I think you may have got confused, the AUSTEN is an Australian version of the STEN gun and is different to the STEN Mk1, parts of the mag housing are die cast (I think) rather than welded steel and is maybe of better quality. It may have made a impact on the Aussie war effort but I don't think it had much effect on Britain's.

  9. #9

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    Ah! True that! I was referring to their English cousin!
    William

    "Much that once was, is lost. For none now live who remember it."

  10. #10

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    Some trivial STEN history to digest for those members who like the Stench gun, Woolworths gun and a whole other raft of derogatory names.

    The STEN Mk1 was made by Singers of Glasgow which was as you probably know, was an American Sewing machine company, who weren't best pleased with the British Government when they took control of the factory! Singers began to make and assemble the Mk1 STEN but they also subcontracted some parts out. A STEN Mk1 (Or possibly the T40/I prototype) was sent to Lines Brothers (Toy makers, Triang & Glover etc) to see about component manufacture and possible assembly in one of their factories.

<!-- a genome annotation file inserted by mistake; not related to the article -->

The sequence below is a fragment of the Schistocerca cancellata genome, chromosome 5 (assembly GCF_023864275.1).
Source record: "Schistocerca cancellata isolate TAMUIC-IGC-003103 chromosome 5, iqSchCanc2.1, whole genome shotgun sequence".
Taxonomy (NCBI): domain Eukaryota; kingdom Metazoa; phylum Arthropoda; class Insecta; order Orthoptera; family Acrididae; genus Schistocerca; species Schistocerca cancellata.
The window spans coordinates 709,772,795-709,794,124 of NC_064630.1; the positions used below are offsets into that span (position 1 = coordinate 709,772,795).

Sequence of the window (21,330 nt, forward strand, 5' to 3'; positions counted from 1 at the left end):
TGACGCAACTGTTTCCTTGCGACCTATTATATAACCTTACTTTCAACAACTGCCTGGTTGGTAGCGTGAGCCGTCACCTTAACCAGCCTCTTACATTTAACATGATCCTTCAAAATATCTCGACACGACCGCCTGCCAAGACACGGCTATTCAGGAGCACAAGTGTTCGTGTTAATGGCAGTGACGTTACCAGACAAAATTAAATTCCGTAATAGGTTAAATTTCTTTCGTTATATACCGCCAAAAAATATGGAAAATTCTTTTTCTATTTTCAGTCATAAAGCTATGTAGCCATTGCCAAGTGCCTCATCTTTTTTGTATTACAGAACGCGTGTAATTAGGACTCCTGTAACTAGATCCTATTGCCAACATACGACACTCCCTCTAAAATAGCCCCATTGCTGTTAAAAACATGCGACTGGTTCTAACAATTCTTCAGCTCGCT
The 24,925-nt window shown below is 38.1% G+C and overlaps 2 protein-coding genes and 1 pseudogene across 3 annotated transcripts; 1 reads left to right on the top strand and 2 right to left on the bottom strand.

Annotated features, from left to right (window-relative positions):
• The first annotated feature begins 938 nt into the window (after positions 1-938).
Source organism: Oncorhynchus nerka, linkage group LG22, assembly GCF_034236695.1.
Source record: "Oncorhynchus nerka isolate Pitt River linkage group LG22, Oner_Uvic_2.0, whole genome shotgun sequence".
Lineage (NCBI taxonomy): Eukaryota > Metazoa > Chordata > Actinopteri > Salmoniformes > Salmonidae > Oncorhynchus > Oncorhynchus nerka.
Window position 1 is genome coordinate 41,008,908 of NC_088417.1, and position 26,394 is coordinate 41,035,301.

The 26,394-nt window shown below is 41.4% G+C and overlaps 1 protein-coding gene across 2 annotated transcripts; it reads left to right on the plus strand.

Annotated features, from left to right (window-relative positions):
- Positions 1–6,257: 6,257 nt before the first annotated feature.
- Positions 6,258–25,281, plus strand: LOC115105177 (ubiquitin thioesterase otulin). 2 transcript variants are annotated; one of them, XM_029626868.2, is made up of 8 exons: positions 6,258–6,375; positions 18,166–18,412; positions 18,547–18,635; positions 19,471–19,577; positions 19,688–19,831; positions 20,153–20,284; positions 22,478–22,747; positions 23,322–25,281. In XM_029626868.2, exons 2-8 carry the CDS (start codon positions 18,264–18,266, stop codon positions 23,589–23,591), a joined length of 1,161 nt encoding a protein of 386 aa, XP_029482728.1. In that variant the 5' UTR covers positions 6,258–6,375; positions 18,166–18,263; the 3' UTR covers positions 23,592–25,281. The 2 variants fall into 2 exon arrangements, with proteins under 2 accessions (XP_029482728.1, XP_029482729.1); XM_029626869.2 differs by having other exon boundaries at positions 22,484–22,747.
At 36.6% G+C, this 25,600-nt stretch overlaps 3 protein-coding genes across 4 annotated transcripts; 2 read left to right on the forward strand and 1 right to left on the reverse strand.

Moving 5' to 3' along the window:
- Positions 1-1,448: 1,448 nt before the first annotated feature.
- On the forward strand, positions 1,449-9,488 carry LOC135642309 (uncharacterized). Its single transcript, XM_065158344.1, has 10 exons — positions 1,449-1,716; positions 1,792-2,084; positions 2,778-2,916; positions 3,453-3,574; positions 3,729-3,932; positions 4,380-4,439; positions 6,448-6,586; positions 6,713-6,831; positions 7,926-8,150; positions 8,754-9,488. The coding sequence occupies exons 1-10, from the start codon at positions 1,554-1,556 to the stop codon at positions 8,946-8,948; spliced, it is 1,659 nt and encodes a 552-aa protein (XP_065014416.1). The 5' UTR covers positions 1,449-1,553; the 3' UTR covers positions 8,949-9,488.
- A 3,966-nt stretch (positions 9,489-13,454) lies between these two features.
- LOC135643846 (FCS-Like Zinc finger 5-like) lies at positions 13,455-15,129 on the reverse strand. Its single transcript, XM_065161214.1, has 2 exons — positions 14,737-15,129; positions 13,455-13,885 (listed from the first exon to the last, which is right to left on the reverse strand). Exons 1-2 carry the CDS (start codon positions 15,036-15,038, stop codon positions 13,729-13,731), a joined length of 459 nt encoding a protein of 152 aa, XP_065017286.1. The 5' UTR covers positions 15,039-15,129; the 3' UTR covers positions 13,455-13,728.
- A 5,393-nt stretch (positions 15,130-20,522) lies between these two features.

The story goes that one of the directors (One of the Lines Family) had a look at the Mk1 STEN and stated it was made all wrong and that he could make them much quicker and much cheaper. He eventually came up with his improved STEN Mk1.

    At the same time as Lines Brothers were looking at making an improved Mk1, other designers (Mainly Enfield) were looking into making a suitable STEN version for the resistance forces in Europe, one that could be concealed if required. This version became the STEN Mk2.

    When the War Department saw LBs improved MkI, they realised it was so different to the MkI that they gave it the nomenclature of STEN MkIII. So, in 1942 we had the STEN Mk1*, 2 and 3 in production at the same time. You can sometimes find MkI STEN items converted to Mk2 or 3 at production. For example, the Mk1 STEN butt (Butt, No.2 Mk1) had a cast steel boss with 2 tubes brazed into place and a butt plate brazed/welded at the end. The 'T' butt (Butt, No.2 Mk2) had a plate steel boss with a single tube welded in place with a butt plate welded on the end. U&U (Unique and Unity who made children's bikes) were a child company of Lines Brothers and they had been tasked with making the Butt, No.2 Mk1 for Singers' Mk1. When Lines Brothers began to make the MkIII, U&U used the cast boss, ground the lugs for the tubes off and welded on the single tube of the Butt, No.2 Mk2. I can only assume they did this so that they could produce the 2 marks of butt from a common part at the same time or, they were using up existing parts. The later would make more sense but I've seen both versions of the butts with both the U&U logo and the later manufacturers code of M255 which suggests both versions were in production along side each other.